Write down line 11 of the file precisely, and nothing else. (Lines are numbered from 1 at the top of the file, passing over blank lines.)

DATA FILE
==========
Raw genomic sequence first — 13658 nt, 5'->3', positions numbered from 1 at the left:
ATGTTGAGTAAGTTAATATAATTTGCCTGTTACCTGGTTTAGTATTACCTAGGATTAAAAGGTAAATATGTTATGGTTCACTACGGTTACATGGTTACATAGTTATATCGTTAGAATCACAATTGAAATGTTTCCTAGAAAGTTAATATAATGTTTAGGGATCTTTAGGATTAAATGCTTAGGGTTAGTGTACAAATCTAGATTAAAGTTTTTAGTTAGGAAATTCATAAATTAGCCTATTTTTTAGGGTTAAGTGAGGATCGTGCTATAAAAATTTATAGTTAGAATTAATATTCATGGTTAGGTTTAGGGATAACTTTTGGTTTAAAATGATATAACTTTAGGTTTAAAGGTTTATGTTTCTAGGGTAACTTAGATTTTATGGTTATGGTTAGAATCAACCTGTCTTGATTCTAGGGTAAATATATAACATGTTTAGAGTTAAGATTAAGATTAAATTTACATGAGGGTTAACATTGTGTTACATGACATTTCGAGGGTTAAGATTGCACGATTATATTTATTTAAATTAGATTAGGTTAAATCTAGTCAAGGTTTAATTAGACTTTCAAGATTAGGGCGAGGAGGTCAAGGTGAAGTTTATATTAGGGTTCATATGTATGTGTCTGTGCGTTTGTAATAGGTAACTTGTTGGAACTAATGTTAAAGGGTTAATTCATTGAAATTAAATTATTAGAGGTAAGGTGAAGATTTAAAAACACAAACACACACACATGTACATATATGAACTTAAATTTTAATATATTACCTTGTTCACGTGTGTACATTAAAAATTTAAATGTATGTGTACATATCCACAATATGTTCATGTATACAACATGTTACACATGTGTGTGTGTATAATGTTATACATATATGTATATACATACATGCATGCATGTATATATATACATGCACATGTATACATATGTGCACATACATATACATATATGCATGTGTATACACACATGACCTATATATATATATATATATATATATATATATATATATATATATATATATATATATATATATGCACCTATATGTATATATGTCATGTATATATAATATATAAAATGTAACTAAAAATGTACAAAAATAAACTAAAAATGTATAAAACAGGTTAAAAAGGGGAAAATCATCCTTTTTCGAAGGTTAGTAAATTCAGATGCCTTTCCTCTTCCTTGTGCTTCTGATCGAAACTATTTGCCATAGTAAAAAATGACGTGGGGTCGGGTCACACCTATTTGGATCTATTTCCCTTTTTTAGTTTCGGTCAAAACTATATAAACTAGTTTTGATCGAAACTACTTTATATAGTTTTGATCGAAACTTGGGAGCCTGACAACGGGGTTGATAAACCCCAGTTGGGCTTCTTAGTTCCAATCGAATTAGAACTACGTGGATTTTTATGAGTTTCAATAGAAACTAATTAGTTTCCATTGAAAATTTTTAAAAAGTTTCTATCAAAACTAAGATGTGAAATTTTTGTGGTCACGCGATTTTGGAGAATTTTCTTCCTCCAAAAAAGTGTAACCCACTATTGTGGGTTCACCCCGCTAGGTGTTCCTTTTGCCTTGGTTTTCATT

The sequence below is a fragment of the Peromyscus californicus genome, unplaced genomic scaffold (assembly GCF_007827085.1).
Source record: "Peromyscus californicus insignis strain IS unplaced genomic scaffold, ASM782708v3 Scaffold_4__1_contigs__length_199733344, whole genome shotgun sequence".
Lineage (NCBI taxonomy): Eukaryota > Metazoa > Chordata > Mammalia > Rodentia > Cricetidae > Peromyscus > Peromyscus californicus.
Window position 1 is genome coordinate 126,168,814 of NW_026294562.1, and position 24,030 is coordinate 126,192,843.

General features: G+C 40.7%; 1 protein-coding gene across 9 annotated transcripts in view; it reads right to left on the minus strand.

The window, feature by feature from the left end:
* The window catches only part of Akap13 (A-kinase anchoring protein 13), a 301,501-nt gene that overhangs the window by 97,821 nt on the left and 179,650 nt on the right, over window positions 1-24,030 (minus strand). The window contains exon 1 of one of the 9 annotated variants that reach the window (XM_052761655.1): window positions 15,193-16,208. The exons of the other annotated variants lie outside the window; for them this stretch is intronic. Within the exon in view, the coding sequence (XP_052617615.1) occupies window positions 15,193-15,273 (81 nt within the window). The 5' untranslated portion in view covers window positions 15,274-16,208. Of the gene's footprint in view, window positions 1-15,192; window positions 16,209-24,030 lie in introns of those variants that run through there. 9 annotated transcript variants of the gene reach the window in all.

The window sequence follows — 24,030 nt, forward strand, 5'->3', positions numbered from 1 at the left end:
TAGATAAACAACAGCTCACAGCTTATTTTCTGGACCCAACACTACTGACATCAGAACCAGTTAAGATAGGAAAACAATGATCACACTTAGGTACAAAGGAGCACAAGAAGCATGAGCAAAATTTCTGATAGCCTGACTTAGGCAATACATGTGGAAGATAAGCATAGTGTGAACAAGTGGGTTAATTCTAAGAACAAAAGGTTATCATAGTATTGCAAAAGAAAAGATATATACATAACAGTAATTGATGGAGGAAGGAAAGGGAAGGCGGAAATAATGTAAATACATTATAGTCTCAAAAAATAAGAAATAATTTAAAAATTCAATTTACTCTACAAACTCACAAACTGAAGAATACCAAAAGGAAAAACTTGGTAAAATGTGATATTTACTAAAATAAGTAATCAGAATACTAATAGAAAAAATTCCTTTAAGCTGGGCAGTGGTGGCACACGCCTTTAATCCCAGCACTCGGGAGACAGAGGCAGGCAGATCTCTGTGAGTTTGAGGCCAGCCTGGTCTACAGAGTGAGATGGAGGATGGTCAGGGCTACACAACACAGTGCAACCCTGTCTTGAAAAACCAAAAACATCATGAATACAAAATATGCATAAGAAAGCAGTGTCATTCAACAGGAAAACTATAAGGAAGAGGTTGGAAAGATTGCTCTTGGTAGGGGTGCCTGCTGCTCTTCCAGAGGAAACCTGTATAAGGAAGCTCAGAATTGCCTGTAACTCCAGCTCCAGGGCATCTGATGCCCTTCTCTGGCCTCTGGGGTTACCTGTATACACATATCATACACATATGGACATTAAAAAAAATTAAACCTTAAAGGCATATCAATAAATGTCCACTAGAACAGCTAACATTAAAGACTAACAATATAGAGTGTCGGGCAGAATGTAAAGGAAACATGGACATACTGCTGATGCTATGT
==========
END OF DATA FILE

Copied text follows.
TAGATAAACAACAGCTCACAGCTTATTTTCTGGACCCAACACTACTGACATCAGAACCAGTTAAGATAGGAAAACAATGATCACACTTAGGTACAAAGGAGCACAAGAAGCATGAGCAAAATTTCTGATAGCCTGACTTAGGCAATACATGTGGAAGATAAGCATAGTGTGAACAAGTGGGTTAATTCTAAGAACAAAAGGTTATCATAGTATTGCAAAAGAAAAGATATATACATAACAGTAATTGATGGAGGAAGGAAAGGGAAGGCGGAAATAATGTAAATACATTATAGTCTCAAAAAATAAGAAATAATTTAAAAATTCAATTTACTCTACAAACTCACAAACTGAAGAATACCAAAAGGAAAAACTTGGTAAAATGTGATATTTACTAAAATAAGTAATCAGAATACTAATAGAAAAAATTCCTTTAAGCTGGGCAGTGGTGGCACACGCCTTTAATCCCAGCACTCGGGAGACAGAGGCAGGCAGATCTCTGTGAGTTTGAGGCCAGCCTGGTCTACAGAGTGAGATGGAGGATGGTCAGGGCTACACAACACAGTGCAACCCTGTCTTGAAAAACCAAAAACATCATGAATACAAAATATGCATAAGAAAGCAGTGTCATTCAACAGGAAAACTATAAGGAAGAGGTTGGAAAGATTGCTCTTGGTAGGGGTGCCTGCTGCTCTTCCAGAGGAAACCTGTATAAGGAAGCTCAGAATTGCCTGTAACTCCAGCTCCAGGGCATCTGATGCCCTTCTCTGGCCTCTGGGGTTACCTGTATACACATATCATACACATATGGACATTAAAAAAAATTAAACCTTAAAGGCATATCAATAAATGTCCACTAGAACAGCTAACATTAAAGACTAACAATATAGAGTGTCGGGCAGAATGTAAAGGAAACATGGACATACTGCTGATGCTATGT